[OUTLOOK]The decade of no progressAs was the case 10 years ago, politicians are busy at the National Assembly revising the laws on politics and elections in their favor. A decade ago, there at least was agreement among the political parties when they revised the laws. Today, the parties don’t even bother putting up a show of solidarity.
Politics is not the only thing that has not made progress. President Kim Young-sam had also talked incessantly about reform 10 years ago. What we saw, however, was the bitter experience of a financial crisis and its aftermath. A decade ago, we also talked about globalization. Yet we remained so isolated that it was only recently that we were barely able to ratify our first free trade agreement. Also, over the last 10 years, we have not been able to pass the $10,000 level for gross national product per capita.
Perhaps it is not surprising that others have caught up with us. The prediction that Baoshan Iron & Steel of China will surpass Posco in five years to become the world’s No. 1 steelmaker and China’s boast that it will turn the state-run China State Shipbuilding Corp. into the biggest shipbuilder in the world after catching up with Hyundai Heavy Industries Co. do not seem like just empty words. China has grown annually at 10 percent over the last 10 years. On the other hand, we have struggled to achieve even a 3 percent growth rate.
Although the Chinese government still claims to pursue socialism, it treats its businesses better than the Korean government treats Korean firms. Socialism or not, the Chinese government works hard to provide a better environment for its firms to work and compete in. Moreover, the Chinese government has announced its ambition of getting at least 50 Chinese firms included in the world’s 500 largest businesses in the next five years.
While it takes Samsung Electronics seven months to get a government permit to expand its semiconductor factory, the deputy mayor of Shenzhen in the southern Chinese province of Guangdong claims that investors can get business and factory permits in two or three months in his city. Such a difference ultimately determines national competitiveness.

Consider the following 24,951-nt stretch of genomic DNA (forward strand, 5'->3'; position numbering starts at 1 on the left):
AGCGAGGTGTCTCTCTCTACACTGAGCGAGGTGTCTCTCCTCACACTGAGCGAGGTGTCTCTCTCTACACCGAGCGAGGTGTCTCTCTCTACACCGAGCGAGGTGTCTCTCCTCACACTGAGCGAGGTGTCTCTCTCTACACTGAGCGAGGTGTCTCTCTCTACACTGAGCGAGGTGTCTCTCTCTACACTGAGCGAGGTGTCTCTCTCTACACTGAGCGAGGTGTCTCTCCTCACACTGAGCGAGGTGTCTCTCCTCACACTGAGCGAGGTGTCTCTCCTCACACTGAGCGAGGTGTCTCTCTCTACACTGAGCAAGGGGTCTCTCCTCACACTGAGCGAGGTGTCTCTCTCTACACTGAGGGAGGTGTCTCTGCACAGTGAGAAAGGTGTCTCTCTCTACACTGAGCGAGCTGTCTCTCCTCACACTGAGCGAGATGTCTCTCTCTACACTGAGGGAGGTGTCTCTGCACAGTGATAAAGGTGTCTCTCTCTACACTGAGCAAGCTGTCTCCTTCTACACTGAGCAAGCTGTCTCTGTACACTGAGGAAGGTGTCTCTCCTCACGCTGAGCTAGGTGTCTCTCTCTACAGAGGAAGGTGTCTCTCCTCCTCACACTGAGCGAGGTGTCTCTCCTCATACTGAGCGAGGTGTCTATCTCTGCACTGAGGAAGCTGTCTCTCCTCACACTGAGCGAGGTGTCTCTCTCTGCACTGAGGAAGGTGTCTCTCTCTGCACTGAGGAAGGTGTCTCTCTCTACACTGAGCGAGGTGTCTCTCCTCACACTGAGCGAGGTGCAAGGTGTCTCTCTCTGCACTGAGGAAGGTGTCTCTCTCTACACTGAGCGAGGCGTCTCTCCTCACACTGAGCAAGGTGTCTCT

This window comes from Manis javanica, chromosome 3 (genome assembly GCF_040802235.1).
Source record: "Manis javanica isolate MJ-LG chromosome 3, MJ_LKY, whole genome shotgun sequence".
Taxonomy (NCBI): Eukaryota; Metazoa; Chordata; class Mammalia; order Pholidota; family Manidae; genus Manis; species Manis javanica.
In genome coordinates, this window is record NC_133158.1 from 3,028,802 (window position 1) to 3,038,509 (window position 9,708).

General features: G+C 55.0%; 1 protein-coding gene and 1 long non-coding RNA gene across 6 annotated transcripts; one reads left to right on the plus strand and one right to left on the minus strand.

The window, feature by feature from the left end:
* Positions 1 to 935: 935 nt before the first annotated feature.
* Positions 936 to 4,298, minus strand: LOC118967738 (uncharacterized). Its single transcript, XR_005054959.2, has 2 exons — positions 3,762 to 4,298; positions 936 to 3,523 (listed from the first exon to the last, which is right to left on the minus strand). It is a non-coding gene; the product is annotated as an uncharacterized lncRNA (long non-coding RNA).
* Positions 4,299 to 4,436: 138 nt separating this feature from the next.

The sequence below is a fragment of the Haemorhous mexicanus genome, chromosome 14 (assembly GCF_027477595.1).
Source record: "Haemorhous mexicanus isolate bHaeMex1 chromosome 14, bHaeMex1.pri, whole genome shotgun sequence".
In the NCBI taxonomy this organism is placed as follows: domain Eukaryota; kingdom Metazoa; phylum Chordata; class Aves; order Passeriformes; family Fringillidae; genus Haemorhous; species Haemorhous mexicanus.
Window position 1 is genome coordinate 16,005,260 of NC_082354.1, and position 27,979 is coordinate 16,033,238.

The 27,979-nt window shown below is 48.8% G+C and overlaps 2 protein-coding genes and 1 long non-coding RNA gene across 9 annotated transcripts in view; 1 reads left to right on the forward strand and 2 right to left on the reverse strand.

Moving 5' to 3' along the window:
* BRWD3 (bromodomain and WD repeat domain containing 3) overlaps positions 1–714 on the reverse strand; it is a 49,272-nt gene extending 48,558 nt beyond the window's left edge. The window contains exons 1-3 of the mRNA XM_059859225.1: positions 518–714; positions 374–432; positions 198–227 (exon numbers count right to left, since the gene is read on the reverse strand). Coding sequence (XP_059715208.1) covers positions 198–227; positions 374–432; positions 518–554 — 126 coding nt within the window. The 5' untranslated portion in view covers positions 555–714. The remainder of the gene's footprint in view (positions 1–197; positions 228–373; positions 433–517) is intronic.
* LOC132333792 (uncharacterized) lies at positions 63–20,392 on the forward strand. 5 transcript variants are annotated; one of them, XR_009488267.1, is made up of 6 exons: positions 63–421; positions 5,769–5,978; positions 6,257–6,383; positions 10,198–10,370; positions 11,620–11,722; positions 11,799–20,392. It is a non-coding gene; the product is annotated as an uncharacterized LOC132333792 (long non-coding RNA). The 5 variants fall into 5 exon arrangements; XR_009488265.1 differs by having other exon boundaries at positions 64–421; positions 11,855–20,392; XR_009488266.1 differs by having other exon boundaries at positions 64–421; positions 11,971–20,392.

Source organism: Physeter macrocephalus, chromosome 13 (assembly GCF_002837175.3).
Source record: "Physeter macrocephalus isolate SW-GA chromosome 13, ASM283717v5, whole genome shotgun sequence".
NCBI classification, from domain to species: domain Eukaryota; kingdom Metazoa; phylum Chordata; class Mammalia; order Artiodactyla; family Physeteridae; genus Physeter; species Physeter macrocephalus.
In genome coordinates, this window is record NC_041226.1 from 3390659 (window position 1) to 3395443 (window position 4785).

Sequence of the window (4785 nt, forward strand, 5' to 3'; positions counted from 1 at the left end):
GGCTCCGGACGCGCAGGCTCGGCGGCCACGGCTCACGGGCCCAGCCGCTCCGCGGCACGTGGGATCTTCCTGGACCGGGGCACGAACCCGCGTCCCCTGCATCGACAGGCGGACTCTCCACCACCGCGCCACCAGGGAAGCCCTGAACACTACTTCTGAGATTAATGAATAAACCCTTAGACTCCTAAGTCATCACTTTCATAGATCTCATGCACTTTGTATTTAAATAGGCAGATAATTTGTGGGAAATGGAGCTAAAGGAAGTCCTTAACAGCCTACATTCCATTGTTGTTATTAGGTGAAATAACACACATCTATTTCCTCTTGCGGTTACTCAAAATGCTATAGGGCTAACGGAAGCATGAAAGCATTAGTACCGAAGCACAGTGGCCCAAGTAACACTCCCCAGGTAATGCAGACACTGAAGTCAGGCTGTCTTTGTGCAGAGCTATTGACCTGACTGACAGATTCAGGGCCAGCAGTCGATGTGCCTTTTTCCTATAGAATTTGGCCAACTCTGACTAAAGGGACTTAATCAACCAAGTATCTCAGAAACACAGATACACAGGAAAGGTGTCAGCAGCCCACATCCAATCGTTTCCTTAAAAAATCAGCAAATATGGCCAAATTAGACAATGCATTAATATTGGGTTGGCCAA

Ten years ago, China wanted to learn from Korea. Today, China has stopped trying to learn from Korea because there isn’t much to learn. On the contrary, it is Korea that is eager to learn from the newly rising China. These days, Chinese language classes are more popular than English language classes in Korea.
In 10 years, we have been surpassed. What is more frightening is the thought of what would happen if we continue this way for another 10 years. At the start, the participatory government proclaimed a list of the 10 most promising industries that Korea could develop. Unfortunately, the government did not follow up on the proclamation. Words are not enough to grow an economy.
In 1992, when Deng Xiaoping was leading China, he urged his country to “continue at this pace for 100 years.” Deng Xiaoping died and was replaced by Zhang Jemin, who in turn was replaced by Hu Jintao. Nevertheless, China has unwaveringly continued at the same pace for a decade.
If we, on the other hand, continue at this pace of ours, we will be doomed. We need a new vision so that we can hear news about Koreans abroad rushing to return home and invest, instead of the gloomy news that Koreans abroad are starting to dispose of their properties in Korea. We need a vision in order to have a future. Our situation 10 years from now depends on this.
* The writer is an editorial writer of the JoongAng Ilbo.
by Chung Jin-hong